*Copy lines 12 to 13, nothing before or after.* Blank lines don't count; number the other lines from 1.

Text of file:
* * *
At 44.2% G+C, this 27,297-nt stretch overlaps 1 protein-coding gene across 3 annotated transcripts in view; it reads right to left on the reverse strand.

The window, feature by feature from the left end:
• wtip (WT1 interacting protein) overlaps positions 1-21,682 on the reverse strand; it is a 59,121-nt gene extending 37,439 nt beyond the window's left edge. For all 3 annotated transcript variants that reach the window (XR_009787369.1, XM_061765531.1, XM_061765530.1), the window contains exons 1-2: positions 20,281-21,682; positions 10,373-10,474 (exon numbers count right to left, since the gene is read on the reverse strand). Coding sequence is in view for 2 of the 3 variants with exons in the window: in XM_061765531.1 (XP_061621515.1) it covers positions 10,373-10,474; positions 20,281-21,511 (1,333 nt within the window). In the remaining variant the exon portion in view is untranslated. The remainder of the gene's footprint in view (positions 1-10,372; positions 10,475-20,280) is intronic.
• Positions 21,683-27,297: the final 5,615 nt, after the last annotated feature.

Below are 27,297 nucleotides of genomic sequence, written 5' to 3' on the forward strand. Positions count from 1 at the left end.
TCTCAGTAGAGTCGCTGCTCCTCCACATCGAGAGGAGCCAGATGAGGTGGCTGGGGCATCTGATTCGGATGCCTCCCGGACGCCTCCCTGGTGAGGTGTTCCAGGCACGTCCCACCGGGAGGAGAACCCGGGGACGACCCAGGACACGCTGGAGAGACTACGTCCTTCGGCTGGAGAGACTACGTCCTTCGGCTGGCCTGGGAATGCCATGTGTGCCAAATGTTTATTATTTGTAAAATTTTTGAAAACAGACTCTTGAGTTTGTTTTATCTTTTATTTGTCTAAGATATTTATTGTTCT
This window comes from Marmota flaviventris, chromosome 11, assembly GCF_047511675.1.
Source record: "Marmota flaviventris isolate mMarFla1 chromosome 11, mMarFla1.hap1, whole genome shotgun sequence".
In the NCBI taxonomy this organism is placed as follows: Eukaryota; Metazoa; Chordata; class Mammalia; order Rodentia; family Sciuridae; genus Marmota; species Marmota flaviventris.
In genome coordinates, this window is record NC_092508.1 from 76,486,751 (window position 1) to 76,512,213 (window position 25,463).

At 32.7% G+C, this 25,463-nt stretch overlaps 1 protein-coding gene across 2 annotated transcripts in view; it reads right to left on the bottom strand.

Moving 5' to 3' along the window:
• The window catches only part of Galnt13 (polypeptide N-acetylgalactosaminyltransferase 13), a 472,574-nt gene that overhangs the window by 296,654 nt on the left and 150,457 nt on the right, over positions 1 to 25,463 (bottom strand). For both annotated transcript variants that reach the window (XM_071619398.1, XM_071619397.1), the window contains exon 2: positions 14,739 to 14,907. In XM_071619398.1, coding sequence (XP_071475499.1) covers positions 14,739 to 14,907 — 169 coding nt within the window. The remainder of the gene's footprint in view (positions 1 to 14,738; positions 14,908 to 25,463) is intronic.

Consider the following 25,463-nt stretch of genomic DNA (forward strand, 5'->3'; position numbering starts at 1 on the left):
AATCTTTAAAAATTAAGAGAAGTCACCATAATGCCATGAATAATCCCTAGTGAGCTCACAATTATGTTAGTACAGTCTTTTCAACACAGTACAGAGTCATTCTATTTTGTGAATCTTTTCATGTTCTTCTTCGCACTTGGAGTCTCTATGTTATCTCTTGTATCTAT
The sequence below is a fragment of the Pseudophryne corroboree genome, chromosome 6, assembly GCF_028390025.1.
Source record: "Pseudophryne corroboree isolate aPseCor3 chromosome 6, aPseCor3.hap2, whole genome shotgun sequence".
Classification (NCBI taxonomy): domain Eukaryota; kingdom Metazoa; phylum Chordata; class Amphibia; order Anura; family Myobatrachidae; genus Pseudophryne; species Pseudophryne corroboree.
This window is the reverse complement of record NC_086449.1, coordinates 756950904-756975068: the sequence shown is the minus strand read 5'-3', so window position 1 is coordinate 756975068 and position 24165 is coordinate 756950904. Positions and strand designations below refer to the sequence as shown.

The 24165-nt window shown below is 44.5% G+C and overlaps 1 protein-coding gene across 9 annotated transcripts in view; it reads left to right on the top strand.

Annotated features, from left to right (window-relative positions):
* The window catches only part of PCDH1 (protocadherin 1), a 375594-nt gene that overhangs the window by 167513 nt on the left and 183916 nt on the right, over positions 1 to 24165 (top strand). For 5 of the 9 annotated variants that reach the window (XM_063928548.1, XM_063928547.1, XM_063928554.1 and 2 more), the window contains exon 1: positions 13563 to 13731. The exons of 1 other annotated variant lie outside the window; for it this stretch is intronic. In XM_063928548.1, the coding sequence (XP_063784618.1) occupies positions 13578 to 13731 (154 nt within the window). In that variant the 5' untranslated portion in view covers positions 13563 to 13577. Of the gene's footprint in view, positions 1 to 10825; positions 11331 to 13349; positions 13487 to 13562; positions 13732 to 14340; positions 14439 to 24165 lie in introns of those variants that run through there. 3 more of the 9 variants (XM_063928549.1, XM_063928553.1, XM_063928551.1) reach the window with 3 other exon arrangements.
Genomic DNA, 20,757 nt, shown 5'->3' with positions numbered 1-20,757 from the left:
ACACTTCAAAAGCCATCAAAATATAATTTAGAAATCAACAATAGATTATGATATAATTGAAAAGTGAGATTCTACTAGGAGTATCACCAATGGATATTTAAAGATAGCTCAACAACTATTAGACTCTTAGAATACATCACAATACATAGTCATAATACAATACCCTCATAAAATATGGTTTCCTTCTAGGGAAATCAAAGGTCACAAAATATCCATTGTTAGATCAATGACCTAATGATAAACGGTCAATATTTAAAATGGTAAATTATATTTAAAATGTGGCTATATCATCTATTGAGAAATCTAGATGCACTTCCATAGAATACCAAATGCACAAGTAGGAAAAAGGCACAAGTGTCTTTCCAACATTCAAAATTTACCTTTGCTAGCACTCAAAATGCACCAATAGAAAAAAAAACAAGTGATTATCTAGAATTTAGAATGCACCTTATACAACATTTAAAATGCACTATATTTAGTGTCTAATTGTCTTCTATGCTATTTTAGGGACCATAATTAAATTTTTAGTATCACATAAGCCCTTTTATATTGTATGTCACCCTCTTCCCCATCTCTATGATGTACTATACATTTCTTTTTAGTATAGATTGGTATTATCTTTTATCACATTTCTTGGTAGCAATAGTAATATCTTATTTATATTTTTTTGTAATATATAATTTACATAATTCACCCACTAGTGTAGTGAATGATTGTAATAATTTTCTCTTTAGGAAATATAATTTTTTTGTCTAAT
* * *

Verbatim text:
Moving 5' to 3' along the window:
• The window catches only part of Galnt13 (polypeptide N-acetylgalactosaminyltransferase 13), a 472,574-nt gene that overhangs the window by 296,654 nt on the left and 150,457 nt on the right, over positions 1 to 25,463 (bottom strand). For both annotated transcript variants that reach the window (XM_071619398.1, XM_071619397.1), the window contains exon 2: positions 14,739 to 14,907. In XM_071619398.1, coding sequence (XP_071475499.1) covers positions 14,739 to 14,907 — 169 coding nt within the window. The remainder of the gene's footprint in view (positions 1 to 14,738; positions 14,908 to 25,463) is intronic.